By Vincent L. Hall | Texas Metro News
“The difference between a lady and a flower girl is not how she behaves but how she is treated.”
– Eliza Doolittle, My Fair Lady.
Just as I was gazing at the beautiful sights across the harbor from my hotel in Long Beach, California, last week, I received a call from my sister. She told me that the most beautiful woman I had ever known was now gazing into the eyes of our Lord. Birtie Christine Beard Preston had transitioned, and a voice said to me with clarity and conviction, My Fair Lady. I can’t tell you whether it was Casper the Friendly Ghost or Christ the Holy Ghost, but that was my first impression.
CUT! Explain My Fair Lady.
Before becoming a Broadway box office musical, My Fair Lady was a 1913 play and a 1938 film, Pygmalion, produced by George Bernard Shaw. “Eliza Doolittle” was the lead character. Audrey Hepburn and Julie Andrews were the most famous actresses cast in the several iterations of My Fair Lady. But for today’s purposes, neither Shaw, Andrews, or Hepburn ever knew a more fair or genteel lady than my Birtie Preston.
She was the model and mold of aesthetic and spiritual beauty. She was, in all things, a purist! Paul Beard and his wife, the former Marie Clark, witnessed the birth of their daughter, Birtie Christine Beard, on October 20, 1937. She was born near their home in Arkadelphia, Arkansas (Clark County). Birtie Christine was perfectly beautiful inside and out. After graduating from Peake High School, Birtie met the love of her life, Mr. Vernon L. Preston.
Vernon often noted that Birtie was “the prettiest girl in Arkadelphia.” They married on August 26, 1956, and remained inseparable until Vernon’s passing in December 2021. After moving to Dallas, the young couple, joined the Shiloh Missionary Baptist Church in Dallas’s historic “Bottom District.” She served as a faithful leader of the church usher board and as a deaconess.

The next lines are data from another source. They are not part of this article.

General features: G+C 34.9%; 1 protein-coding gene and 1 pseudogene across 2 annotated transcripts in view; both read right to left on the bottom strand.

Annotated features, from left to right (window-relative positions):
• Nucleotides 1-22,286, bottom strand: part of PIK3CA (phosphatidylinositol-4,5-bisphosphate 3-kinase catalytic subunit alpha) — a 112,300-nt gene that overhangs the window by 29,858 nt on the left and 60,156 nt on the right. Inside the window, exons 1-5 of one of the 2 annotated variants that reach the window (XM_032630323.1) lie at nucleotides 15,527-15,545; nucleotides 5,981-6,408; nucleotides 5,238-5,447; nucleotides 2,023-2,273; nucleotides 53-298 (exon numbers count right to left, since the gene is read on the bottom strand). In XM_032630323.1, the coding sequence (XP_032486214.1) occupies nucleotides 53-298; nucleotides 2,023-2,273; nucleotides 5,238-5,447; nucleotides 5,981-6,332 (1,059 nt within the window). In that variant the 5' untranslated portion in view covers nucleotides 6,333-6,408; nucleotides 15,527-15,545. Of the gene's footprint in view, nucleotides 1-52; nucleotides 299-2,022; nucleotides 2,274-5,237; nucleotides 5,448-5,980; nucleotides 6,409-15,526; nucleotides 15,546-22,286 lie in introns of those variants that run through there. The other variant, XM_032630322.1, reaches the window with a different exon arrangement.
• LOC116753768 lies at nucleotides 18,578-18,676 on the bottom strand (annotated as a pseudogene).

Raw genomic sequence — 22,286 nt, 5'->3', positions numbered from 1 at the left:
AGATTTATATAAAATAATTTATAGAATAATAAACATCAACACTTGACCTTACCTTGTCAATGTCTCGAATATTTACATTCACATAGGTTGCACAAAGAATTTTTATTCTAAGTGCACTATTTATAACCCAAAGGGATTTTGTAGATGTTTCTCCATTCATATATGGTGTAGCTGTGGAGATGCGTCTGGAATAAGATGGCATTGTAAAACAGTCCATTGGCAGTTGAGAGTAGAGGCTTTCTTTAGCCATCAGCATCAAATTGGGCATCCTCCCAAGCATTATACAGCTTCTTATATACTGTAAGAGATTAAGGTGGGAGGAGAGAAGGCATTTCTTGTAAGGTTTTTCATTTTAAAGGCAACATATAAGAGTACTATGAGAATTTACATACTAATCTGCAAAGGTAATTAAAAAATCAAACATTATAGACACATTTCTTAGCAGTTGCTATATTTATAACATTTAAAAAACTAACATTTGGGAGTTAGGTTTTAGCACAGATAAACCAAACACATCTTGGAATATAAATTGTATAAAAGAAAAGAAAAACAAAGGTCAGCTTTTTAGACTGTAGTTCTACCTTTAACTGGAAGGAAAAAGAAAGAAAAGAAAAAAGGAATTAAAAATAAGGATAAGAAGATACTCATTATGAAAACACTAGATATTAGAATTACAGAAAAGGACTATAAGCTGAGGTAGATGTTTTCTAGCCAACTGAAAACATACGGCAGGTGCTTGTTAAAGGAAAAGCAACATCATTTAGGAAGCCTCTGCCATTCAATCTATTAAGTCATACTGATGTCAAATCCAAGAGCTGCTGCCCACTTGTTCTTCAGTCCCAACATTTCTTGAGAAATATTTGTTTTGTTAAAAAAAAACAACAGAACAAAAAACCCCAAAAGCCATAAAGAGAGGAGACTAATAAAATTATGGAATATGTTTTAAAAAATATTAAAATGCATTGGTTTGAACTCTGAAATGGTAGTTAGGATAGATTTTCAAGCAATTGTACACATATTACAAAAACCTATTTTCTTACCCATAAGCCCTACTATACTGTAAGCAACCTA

Birtie and Vernon deeply invested their time, talent, and treasure in the church. Two children were born to their union, Regenia Dena and Reginald Dewayne. The doting parents poured all of their material, spiritual, and emotional estate into their lives and the subsequent generations.
CUT! Get to the point quickly, this column is 700 words or less.
Birtie Preston became my mother-in-law, and no man deceased, living or yet to be born, could have been more fortunate than me. Birdie loved lavishly and cared deeply about family. No one other than my birth mother could have loved me so much. However, nothing illustrated Birtie’s love better than being in her presence on Christmas morning. The ritual, and I do mean ritual, began in late September. We knew the season was near when she started stashing shopping bags.
Once Thanksgiving was spent, the whole of her house would be transformed. If red and green are the colors of any sorority, she was undoubtedly the president.
Back in the day, when our children were a priority, Birtie encouraged Vernon to join his neighbors in creating a festival of lights. Penguin Street was one of the best in Oak Cliff. The endless offerings of ornaments featured sleighs, Black Santas, talking mechanical minstrels, and other relics of a traditional Winter Wonderland. Drivers sat in long lines during nightly processionals and waited their turn. Bertie enjoyed watching parents and children of all ages leap from the passenger side to take precious snapshots.
These days preceded cell phone photos, which were indeed “Kodak/Polaroid” moments.
CUT! Birtie is displaying her Love Language.
Christmas Morning. We knew the drill. Vernon, their children, grandchildren, and I would sit in our appointed seats. Mrs. Preston would hand you your gift, one by one. The joy of her life was watching with pride as you opened that beautifully wrapped package. Over time she handed me my first London Fog, Bass Weejuns, and monogrammed sweater. You couldn’t fake it either. She could read your expression, and if you weren’t sufficiently “wowed,” she would say, “I have the receipt baby!” But we knew better. She poured love and pride into every choice. All Mr. Preston could do was calculate how much overtime he would need. A Birtie Preston gift was the best, most thoughtful, and most expensive. Birtie Preston respected others and demanded respect. She was no Flower Girl; she was My Fair Lady and a gift in her own right!
Vincent L. Hall is an author, activist, and an award-winning columnist.